One interesting bit seen in the preview is the ability to intimidate enemies. While you can make different dialogue choices (which don’t seem to affect whether enemies attack or not), sometimes beating down the opposition can cause a surviving opponent to spill the beans. How prevalent this is throughout the story remains to be seen but it’s still a nice little wrinkle to various combat scenarios.
Death, Resurrection and Aging
The other key hook to Sifu is death, or rather, being able to resurrect from death. Before rising up, you can unlock a skill and gain an edge. However, you age upon resurrection – continuous aging can result in increased damage (since you’re slowly becoming a master) but reduced overall health. The number of deaths accrued also adds on to the number of years gained with each resurrection.
Fortunately, taking down powerful foes seems to reduce the counter and there’s an unlock which can completely reset it. You’re not immortal though and once all of your revives have been used up, death is unavoidable. Executive producer Pierre Tarno did confirm to MP1st that several runs would be needed for players to fully understand all of the game’s secrets.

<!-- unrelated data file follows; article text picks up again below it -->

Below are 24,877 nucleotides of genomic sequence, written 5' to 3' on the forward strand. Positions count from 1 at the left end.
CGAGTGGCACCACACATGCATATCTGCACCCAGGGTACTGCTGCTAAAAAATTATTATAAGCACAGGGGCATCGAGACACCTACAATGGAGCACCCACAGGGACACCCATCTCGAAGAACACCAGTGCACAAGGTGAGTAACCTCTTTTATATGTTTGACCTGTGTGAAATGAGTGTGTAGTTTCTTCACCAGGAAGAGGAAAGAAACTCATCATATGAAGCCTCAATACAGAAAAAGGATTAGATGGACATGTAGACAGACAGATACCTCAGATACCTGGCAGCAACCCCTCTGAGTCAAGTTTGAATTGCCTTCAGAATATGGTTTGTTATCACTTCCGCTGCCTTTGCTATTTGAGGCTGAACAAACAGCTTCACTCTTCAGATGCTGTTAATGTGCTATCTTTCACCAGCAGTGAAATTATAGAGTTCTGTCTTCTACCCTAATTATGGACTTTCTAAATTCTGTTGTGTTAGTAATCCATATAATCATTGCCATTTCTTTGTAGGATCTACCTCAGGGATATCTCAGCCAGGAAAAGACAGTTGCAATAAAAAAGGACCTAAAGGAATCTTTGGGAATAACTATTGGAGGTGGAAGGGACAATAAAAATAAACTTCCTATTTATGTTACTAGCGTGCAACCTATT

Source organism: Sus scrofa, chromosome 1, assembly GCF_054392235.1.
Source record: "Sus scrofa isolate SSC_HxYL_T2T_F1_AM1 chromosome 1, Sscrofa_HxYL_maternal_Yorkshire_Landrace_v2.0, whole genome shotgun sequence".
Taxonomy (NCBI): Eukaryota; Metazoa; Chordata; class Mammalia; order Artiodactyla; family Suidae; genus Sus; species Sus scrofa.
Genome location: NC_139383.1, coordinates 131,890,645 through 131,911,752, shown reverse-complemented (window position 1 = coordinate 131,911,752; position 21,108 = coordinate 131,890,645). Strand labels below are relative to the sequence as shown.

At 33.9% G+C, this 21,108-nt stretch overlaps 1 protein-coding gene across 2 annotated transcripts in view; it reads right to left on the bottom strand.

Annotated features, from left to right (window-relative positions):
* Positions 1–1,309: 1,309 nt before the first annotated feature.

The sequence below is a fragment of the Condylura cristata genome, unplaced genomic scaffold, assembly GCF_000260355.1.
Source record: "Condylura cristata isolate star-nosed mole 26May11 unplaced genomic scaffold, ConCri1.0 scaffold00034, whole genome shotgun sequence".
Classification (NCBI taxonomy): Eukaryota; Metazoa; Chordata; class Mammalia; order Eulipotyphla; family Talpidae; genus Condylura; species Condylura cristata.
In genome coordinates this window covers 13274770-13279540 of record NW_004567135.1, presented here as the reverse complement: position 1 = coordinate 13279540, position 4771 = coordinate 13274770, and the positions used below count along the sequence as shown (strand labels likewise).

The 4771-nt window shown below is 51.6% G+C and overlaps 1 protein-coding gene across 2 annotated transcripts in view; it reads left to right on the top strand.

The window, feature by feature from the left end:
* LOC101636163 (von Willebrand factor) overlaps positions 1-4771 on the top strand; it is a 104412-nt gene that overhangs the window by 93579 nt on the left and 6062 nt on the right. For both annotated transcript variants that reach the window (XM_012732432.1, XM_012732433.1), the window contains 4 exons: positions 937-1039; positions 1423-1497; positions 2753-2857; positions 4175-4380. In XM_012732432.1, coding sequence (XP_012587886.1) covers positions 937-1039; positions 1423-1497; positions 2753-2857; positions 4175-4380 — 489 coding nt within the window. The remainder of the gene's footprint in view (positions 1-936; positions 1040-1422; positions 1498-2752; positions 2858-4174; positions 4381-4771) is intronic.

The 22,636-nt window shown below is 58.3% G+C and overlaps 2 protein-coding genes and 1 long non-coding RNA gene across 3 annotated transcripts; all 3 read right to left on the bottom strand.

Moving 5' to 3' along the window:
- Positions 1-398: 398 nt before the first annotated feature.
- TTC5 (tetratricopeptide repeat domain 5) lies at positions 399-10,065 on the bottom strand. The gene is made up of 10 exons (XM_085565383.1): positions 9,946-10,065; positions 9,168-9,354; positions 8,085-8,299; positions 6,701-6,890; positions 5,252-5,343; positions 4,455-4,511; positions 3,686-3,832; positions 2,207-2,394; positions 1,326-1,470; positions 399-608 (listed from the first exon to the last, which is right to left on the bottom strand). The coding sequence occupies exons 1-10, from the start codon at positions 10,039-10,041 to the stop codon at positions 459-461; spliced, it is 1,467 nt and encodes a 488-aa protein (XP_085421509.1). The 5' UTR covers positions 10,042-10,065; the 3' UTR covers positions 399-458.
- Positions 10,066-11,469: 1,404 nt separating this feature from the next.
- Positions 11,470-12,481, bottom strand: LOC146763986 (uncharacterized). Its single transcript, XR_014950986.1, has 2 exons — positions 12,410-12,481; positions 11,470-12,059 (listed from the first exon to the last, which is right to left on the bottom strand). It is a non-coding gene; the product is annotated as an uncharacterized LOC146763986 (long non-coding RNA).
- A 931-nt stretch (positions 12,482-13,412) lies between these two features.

You’re Not Invincible
This goes without saying but despite being skilled in kung fu – and only becoming stronger with each death and unlock – Sifu isn’t a walk in the park. Multiple foes will assault you at once, and it’s very easy to get knocked into a wall or have your Structure on the cusp of breaking. Knowing which moves to use, timing your parries and avoiding the stronger attacks also takes some practice.
As such, it’s a good idea to keep moving around your environment, finding different items to throw at enemies, knocking some of them off balance and prioritizing the weaker targets first. Thankfully, enemies won’t always be ready to fight you in some sections so it’s possible to get the upper hand at the start of a fight.
PC requirements for Sifu have yet to be fully detailed with only the minimum requirements revealed thus far. An Intel Core i5-7300U 3.5 GHz, 8 GB of RAM and an Nvidia GeForce GTX 660 or AMD Radeon HD 7870 or DirectX 11 capable GPU are advised. Based on my own experience with the preview, even with mid-tier hardware like a GeForce GTX 1080, performance with most settings set to High was very good with no issues. While further optimization and polish is still being done, I faced pretty much no problems save for the camera being difficult when backed into certain corners.
4K/60 FPS on PS5
While the preview was played on PC, it’s worth noting Sifu’s PS4 and PS5 performance. It reportedly runs at 60 FPS on both platforms with the PS5 being capable of outputting at 4K resolution. DualSense support has yet to be outlined but I can definitely see different kinds of haptic feedback being utilized depending on the blows landed. More details on that front have yet to be revealed so we’ll have to wait.